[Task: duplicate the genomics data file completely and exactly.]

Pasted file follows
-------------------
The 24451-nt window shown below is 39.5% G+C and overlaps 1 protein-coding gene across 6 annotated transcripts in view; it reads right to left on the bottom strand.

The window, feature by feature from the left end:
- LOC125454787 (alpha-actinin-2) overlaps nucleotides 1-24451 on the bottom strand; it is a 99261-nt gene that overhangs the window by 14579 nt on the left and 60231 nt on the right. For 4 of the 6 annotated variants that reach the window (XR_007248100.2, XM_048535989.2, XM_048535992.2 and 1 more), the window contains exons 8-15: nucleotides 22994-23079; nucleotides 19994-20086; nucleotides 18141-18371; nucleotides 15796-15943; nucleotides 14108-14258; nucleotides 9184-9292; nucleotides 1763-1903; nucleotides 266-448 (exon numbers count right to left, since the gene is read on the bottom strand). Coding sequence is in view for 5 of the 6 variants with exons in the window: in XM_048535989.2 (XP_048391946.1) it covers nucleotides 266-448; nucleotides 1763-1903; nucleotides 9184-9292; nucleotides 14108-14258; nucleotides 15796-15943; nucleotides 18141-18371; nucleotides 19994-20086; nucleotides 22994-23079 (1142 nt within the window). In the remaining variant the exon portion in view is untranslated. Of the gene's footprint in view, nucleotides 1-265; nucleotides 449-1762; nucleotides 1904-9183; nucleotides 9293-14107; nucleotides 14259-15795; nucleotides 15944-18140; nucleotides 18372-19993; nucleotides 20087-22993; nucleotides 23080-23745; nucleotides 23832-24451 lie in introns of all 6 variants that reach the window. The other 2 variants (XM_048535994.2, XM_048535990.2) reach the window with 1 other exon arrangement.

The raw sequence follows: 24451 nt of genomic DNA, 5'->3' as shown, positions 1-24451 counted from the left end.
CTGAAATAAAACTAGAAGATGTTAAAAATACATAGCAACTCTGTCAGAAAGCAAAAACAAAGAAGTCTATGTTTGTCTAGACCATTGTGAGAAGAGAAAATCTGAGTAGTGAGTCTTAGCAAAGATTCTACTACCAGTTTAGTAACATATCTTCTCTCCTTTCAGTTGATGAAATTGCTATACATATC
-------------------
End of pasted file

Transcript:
The 24451-nt window shown below is 39.5% G+C and overlaps 1 protein-coding gene across 6 annotated transcripts in view; it reads right to left on the bottom strand.

The window, feature by feature from the left end:
- LOC125454787 (alpha-actinin-2) overlaps nucleotides 1-24451 on the bottom strand; it is a 99261-nt gene that overhangs the window by 14579 nt on the left and 60231 nt on the right. For 4 of the 6 annotated variants that reach the window (XR_007248100.2, XM_048535989.2, XM_048535992.2 and 1 more), the window contains exons 8-15: nucleotides 22994-23079; nucleotides 19994-20086; nucleotides 18141-18371; nucleotides 15796-15943; nucleotides 14108-14258; nucleotides 9184-9292; nucleotides 1763-1903; nucleotides 266-448 (exon numbers count right to left, since the gene is read on the bottom strand). Coding sequence is in view for 5 of the 6 variants with exons in the window: in XM_048535989.2 (XP_048391946.1) it covers nucleotides 266-448; nucleotides 1763-1903; nucleotides 9184-9292; nucleotides 14108-14258; nucleotides 15796-15943; nucleotides 18141-18371; nucleotides 19994-20086; nucleotides 22994-23079 (1142 nt within the window). In the remaining variant the exon portion in view is untranslated. Of the gene's footprint in view, nucleotides 1-265; nucleotides 449-1762; nucleotides 1904-9183; nucleotides 9293-14107; nucleotides 14259-15795; nucleotides 15944-18140; nucleotides 18372-19993; nucleotides 20087-22993; nucleotides 23080-23745; nucleotides 23832-24451 lie in introns of all 6 variants that reach the window. The other 2 variants (XM_048535994.2, XM_048535990.2) reach the window with 1 other exon arrangement.

The raw sequence follows: 24451 nt of genomic DNA, 5'->3' as shown, positions 1-24451 counted from the left end.
CTGAAATAAAACTAGAAGATGTTAAAAATACATAGCAACTCTGTCAGAAAGCAAAAACAAAGAAGTCTATGTTTGTCTAGACCATTGTGAGAAGAGAAAATCTGAGTAGTGAGTCTTAGCAAAGATTCTACTACCAGTTTAGTAACATATCTTCTCTCCTTTCAGTTGATGAAATTGCTATACATATC